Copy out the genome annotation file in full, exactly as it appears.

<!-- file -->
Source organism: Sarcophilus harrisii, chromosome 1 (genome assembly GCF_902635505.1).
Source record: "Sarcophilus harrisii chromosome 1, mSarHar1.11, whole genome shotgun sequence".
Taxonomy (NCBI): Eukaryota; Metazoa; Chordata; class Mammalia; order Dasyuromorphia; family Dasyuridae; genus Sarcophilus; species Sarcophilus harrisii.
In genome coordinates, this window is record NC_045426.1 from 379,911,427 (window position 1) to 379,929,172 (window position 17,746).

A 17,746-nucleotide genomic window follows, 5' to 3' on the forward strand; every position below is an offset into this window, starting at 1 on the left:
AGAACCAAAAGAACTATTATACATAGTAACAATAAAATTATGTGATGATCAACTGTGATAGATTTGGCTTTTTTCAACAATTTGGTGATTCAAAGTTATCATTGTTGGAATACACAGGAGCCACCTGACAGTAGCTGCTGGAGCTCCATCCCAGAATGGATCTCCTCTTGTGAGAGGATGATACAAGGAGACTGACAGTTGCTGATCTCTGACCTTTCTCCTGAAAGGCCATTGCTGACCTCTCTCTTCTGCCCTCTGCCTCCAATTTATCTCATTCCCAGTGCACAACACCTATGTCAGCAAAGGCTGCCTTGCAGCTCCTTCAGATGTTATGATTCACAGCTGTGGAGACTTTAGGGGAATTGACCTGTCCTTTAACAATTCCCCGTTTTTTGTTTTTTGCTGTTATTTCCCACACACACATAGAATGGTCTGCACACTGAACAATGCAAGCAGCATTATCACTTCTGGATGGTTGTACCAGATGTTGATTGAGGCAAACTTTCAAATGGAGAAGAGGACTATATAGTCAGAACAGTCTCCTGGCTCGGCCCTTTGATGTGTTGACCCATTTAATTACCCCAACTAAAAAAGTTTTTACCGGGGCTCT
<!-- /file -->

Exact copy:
Source organism: Sarcophilus harrisii, chromosome 1 (genome assembly GCF_902635505.1).
Source record: "Sarcophilus harrisii chromosome 1, mSarHar1.11, whole genome shotgun sequence".
Taxonomy (NCBI): Eukaryota; Metazoa; Chordata; class Mammalia; order Dasyuromorphia; family Dasyuridae; genus Sarcophilus; species Sarcophilus harrisii.
In genome coordinates, this window is record NC_045426.1 from 379,911,427 (window position 1) to 379,929,172 (window position 17,746).

A 17,746-nucleotide genomic window follows, 5' to 3' on the forward strand; every position below is an offset into this window, starting at 1 on the left:
AGAACCAAAAGAACTATTATACATAGTAACAATAAAATTATGTGATGATCAACTGTGATAGATTTGGCTTTTTTCAACAATTTGGTGATTCAAAGTTATCATTGTTGGAATACACAGGAGCCACCTGACAGTAGCTGCTGGAGCTCCATCCCAGAATGGATCTCCTCTTGTGAGAGGATGATACAAGGAGACTGACAGTTGCTGATCTCTGACCTTTCTCCTGAAAGGCCATTGCTGACCTCTCTCTTCTGCCCTCTGCCTCCAATTTATCTCATTCCCAGTGCACAACACCTATGTCAGCAAAGGCTGCCTTGCAGCTCCTTCAGATGTTATGATTCACAGCTGTGGAGACTTTAGGGGAATTGACCTGTCCTTTAACAATTCCCCGTTTTTTGTTTTTTGCTGTTATTTCCCACACACACATAGAATGGTCTGCACACTGAACAATGCAAGCAGCATTATCACTTCTGGATGGTTGTACCAGATGTTGATTGAGGCAAACTTTCAAATGGAGAAGAGGACTATATAGTCAGAACAGTCTCCTGGCTCGGCCCTTTGATGTGTTGACCCATTTAATTACCCCAACTAAAAAAGTTTTTACCGGGGCTCT